Dartington also referred to Eliot not only as a poet and playwright but a literary critic and essayist, as well as a lecturer and “something of a social commentator… He was always concerned with the relationship between traditional spiritual values and contemporary culture. He lacked faith in modern civilisation, perceiving it as tawdry, materialistic, dehumanising and ultimately self-destructive. As a deeply religious man (he became a member of the Anglican Church in 1927) he struggled with a tendency simply to dismiss what he regarded as a ‘pagan’ world of corrupt values.”

                The March 1950 special edition of TIME featured an article entitled “Mr. Eliot” which quoted T.S. Eliot, himself, as stating that “the poet must… make us from time to time a little more aware . . .”   It can be gleaned that Eliot himself desired and intended that his works serve as social commentaries that are not so much bitter acts or instruments to spur rebellion against government, but more, as Eliot puts it, as something to make people “a little more aware.”

                The same TIME article succinctly articulated that:

In an age that equals optimism with faith, it is fashionable to call Eliot a pessimist. Eliot is a Christian and therefore in a sense a “pessimist” about the nature of man. Yet in his “pessimism” Eliot is far more hopeful about man’s future than most of the more secular prophets…Eliot believes that there is only one way out of the waste land—and that is not the middle way. He believes that the Western nations must choose between a pagan society and a truly Christian society. By a Christian society he does not mean rule by the church, but a society that really lives by Christian principles, with what he calls the “Community of Christians” (a kind of spiritual elite) forming “the conscious mind and the conscience of the nation.” In his play Murder in the Cathedral (1935), a dramatization of the murder of Archbishop Thomas å Becket in Canterbury Cathedral, Eliot reminded his audience that a faith can live only if the faithful are ready, in the extreme of need, to die for it.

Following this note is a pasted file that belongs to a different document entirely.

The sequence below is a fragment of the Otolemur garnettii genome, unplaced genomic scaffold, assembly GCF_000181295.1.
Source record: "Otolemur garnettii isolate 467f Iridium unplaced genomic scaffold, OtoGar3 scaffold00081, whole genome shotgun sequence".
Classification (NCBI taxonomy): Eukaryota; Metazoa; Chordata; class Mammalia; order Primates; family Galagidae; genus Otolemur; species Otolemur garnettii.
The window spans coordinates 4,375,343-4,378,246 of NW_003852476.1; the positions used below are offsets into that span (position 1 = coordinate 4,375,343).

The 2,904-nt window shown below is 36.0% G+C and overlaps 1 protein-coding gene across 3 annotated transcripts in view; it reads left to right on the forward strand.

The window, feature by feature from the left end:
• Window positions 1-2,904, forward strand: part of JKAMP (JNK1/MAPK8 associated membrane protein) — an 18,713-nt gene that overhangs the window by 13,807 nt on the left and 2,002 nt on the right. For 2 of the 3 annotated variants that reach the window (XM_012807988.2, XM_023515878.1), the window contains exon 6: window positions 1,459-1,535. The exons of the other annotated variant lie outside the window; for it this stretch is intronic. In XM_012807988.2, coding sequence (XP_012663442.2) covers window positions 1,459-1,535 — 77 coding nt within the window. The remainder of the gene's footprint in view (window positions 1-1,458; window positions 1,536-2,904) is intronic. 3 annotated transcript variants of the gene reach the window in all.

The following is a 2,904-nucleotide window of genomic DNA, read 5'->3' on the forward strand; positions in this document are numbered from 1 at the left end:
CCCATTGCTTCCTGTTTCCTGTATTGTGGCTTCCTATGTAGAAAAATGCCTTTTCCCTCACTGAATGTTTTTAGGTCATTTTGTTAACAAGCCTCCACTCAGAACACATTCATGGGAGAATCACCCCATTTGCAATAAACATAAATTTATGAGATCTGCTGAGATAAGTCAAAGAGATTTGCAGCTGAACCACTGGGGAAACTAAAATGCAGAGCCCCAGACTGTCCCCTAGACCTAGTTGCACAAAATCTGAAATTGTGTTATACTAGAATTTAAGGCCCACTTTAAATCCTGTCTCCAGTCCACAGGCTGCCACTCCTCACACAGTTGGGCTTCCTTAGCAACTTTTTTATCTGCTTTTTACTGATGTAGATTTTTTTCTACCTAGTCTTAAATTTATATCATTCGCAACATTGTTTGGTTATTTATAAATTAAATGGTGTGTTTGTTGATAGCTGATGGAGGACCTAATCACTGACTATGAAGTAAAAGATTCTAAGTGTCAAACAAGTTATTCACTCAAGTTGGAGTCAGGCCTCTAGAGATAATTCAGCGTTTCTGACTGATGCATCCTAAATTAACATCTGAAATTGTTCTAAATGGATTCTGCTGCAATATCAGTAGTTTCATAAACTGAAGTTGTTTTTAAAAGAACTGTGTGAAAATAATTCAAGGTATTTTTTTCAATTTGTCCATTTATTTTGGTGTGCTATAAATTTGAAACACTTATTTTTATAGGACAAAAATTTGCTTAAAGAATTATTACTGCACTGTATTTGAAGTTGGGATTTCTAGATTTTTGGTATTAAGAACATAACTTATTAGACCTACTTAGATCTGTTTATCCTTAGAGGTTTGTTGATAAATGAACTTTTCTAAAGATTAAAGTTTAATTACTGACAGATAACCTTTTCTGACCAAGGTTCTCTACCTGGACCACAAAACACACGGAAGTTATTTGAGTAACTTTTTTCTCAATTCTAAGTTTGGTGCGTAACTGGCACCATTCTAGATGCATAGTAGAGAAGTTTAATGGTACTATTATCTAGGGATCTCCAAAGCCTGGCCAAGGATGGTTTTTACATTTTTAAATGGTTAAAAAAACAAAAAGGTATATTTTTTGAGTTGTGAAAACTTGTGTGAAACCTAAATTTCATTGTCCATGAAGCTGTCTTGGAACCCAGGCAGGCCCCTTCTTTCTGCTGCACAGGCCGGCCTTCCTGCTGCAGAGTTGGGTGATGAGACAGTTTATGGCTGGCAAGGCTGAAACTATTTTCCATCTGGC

TIME went on to mention Eliot’s assertion that “culture means knowing a few things well rather than knowing many things a little.”  The feature article cited, as example, The Rock (1934), a piece of work in which T.S. Eliot admonished his fellowmen in the most striking manner. The excerpt, obtained from an online site entitled “Stories of the Human Spirit,” reads:

    Where is the wisdom we have lost in knowledge?

    Where is the knowledge we have lost in information?

    The cycles of Heaven in twenty centuries Bring us farther from GOD and nearer to the Dust

                The Word of the Lord came unto me, saying:

                O miserable cities of designing men,

                O wretched generation of enlightened men,

                Betrayed in the mazes of your ingenuities,

                Sold by the proceeds of your proper inventions:

                I have given you hands which you turn from worship,

                I have given you speech, for endless palaver,

                I have given you my Law, and you set up commissions,

                I have given you lips, to express friendly sentiments,

                I have given you hearts, for reciprocal distrust . . .

                In the land of lobelias and tennis flannels

                The rabbit shall burrow and the thorn revisit,

                The nettle shall flourish on the gravel court,